“It’s important to me! Alright? Maybe not to you, or your cynical friends whose only ambition is to go viral. But to me… To me… this is – God. This is my career, this is my chance to do some work that actually means something.”

A former superhero movie actor tries to reignite his career with a Broadway adaptation of a Raymond Carver book, but when things don’t go smoothly, his fragile mental state starts to unwind.

Birdman or (The Unexpected Virtue of Ignorance) (2014)
Directed by Alejandro Iñárritu

It’s another great Michael Keaton performance, though a bit different than what he offered in MULTIPLICITY. Here, as actor Riggan Thomson, Keaton plays a little on his career history. Riggan is looking to become relevant again after living the last 20-plus years off the reputation of playing superhero Birdman. Instead of finding a movie role to bring him back to the national spotlight, Thomson decides to write, direct and star in an adaptation of a Raymond Carver book on Broadway. His version of “What We Talk About When We Talk About Love,” though, may as well be MacBeth for everything that goes wrong with the production.

The biggest challenge for Thomson is co-star Mike Shiner (Edward Norton), an accomplished theater actor with a well-earned reputation for being difficult to work with. As Keaton plays off his history with BATMAN, Norton is playing off a reputation he has as an actor for giving his directors and co-stars a hard time. Whether that reputation is true, Norton plays the role beautifully, exuding an obnoxious nature that can even get on the nerves of viewers.

Shiner’s insistence on doing things his way adds to the chaos of the play, which feeds into Thomson’s depression and mental instability. After being associated with the Birdman character for two decades, Thomson allows the character to take over a little too much of himself and putting on this play is his way of trying to take it back. But the superhero is a bit too strong, and the negative opinions about the play overwhelm Thomson’s better angels.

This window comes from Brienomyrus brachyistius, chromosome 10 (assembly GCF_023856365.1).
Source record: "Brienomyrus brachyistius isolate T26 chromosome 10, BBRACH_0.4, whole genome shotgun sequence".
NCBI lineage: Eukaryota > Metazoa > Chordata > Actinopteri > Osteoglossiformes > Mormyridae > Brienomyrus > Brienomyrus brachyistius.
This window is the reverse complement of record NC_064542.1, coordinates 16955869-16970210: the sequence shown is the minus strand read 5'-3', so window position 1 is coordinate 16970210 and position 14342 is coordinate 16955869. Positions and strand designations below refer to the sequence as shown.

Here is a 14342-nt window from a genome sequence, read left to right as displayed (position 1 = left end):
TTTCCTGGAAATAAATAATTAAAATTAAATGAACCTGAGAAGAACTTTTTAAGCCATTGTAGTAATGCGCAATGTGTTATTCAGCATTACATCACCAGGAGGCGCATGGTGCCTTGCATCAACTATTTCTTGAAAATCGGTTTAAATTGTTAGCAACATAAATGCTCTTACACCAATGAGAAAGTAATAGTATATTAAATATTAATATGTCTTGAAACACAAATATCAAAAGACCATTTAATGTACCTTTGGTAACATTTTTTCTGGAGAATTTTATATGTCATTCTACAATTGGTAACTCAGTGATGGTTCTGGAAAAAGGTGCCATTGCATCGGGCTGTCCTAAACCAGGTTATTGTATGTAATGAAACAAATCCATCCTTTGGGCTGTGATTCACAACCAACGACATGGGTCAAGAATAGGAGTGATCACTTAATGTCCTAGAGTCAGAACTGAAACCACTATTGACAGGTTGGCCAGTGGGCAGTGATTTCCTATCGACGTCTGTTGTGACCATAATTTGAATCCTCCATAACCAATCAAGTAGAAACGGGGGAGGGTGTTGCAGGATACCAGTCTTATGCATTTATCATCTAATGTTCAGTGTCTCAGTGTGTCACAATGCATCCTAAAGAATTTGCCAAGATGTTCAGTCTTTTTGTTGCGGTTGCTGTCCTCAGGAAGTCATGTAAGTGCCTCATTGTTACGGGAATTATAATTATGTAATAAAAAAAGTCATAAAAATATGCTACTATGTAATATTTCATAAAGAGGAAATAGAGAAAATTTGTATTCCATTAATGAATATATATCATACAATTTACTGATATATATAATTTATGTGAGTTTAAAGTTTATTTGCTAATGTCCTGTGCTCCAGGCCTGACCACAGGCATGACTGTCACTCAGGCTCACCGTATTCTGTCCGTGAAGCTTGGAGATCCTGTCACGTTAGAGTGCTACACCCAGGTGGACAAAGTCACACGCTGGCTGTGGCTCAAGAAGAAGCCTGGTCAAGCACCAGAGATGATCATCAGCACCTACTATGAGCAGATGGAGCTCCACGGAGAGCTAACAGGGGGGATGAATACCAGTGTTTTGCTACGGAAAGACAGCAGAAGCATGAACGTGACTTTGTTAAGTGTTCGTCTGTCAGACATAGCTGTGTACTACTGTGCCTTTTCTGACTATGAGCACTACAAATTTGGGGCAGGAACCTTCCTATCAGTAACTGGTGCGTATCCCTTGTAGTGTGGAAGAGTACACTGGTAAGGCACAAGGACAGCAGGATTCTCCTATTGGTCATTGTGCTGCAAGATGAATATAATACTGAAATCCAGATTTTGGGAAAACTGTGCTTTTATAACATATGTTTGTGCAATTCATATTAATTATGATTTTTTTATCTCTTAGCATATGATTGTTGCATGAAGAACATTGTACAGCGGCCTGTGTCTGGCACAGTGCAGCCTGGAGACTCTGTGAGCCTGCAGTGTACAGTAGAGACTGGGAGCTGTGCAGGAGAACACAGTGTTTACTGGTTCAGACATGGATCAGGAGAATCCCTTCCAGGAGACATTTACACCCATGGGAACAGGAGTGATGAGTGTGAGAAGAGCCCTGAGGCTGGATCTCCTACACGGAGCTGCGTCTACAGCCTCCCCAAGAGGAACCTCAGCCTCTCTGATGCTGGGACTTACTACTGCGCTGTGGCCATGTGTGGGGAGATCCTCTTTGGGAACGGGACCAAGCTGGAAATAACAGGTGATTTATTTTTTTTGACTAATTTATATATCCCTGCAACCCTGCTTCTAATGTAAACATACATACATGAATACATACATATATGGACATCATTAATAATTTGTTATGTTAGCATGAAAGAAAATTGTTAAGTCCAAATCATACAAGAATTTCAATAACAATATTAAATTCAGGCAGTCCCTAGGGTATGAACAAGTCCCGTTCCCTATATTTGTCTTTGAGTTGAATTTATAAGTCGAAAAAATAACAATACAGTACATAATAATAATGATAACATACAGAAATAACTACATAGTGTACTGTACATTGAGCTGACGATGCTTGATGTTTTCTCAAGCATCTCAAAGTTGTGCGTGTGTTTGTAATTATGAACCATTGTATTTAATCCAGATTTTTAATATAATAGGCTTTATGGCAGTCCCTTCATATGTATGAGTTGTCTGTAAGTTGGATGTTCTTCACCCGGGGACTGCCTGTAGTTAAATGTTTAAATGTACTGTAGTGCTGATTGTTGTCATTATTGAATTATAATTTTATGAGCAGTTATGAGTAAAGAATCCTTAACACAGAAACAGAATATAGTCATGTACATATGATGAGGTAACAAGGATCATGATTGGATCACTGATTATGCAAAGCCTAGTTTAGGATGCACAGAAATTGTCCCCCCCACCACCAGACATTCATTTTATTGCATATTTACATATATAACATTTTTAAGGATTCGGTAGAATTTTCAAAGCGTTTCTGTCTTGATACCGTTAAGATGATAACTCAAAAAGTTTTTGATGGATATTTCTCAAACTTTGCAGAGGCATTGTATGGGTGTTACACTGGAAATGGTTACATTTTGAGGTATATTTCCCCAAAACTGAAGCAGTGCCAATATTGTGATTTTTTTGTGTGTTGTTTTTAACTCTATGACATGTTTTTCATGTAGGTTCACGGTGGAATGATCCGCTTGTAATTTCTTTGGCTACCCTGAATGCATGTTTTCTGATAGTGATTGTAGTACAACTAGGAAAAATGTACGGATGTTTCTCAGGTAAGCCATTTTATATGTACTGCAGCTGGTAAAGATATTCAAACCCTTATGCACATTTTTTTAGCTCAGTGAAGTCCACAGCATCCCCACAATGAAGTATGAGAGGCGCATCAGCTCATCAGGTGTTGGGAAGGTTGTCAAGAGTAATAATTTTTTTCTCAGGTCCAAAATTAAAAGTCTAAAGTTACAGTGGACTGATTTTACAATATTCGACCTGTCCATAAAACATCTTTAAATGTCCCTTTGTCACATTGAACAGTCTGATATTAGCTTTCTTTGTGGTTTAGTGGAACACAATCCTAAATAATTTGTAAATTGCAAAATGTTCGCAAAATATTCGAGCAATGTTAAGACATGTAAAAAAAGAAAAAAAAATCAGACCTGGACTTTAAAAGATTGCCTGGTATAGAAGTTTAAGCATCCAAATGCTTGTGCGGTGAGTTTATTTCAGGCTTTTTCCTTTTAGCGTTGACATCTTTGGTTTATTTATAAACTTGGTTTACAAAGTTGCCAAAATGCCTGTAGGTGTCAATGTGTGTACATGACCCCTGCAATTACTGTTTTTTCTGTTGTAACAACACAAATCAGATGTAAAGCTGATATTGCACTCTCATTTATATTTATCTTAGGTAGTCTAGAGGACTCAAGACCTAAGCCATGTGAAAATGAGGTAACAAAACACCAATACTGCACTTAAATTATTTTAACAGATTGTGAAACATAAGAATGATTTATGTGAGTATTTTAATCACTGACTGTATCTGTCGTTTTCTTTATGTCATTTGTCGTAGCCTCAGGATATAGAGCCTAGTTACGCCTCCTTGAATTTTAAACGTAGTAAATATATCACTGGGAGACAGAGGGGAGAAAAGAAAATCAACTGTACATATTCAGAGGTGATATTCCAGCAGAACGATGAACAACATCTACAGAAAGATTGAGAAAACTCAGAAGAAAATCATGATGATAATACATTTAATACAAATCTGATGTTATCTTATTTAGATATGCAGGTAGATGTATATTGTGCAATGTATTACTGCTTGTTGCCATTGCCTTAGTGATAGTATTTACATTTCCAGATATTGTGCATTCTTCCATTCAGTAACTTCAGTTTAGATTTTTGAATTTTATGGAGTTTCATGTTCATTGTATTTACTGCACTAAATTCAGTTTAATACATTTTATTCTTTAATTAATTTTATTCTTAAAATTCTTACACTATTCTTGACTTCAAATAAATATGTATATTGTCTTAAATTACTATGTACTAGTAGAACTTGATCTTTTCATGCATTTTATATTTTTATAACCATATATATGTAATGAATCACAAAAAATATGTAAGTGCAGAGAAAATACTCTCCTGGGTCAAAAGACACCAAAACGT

Iñárritu uses magical realism to express Thomson’s inability to differentiate between Birdman and himself. Throughout the movie, Thomson is seen movie things with his mind, meditating while levitating and even flying around the city. The one obvious time the movie clues us in that Thomson may be having a break with reality is when he enters the theater after flying there, and a cabbie runs after him looking for his fare. it’s a brilliant device that leaves viewers guessing as to how reliable the narrator is, and adds to the ambiguousness of the movie’s ending.

BIRDMAN won four Academy Awards in 2015, including Best Picture, Best Director and Best Original Screenplay for Iñárritu, and Best Cinematography for Emmanuel Lubezki, who really made New York City a vital character in the movie. It’s really no surprise the Academy was so taken with the movie, as Hollywood tends to like movies about people who make movies. Throw in the added bonus of perpetuating some negative stereotypes of theater actors and it was pretty well a shoe-in.

That’s not to say BIRDMAN isn’t a good picture, because it is. The script is an amazing examination of a man struggling against losing himself to the myth built up around him, and the character work from Keaton, Norton and Emma Stone, who play’s Thomson’s daughter, Sam, helps to elevate the film into something great. Iñárritu’s unique visual style of scenes seamlessly bleeding into each other and the movie’s percussion score make the film’s presentation stand out from other films. That alone should make this a must-watch for anyone who appreciates unique takes on filmmaking.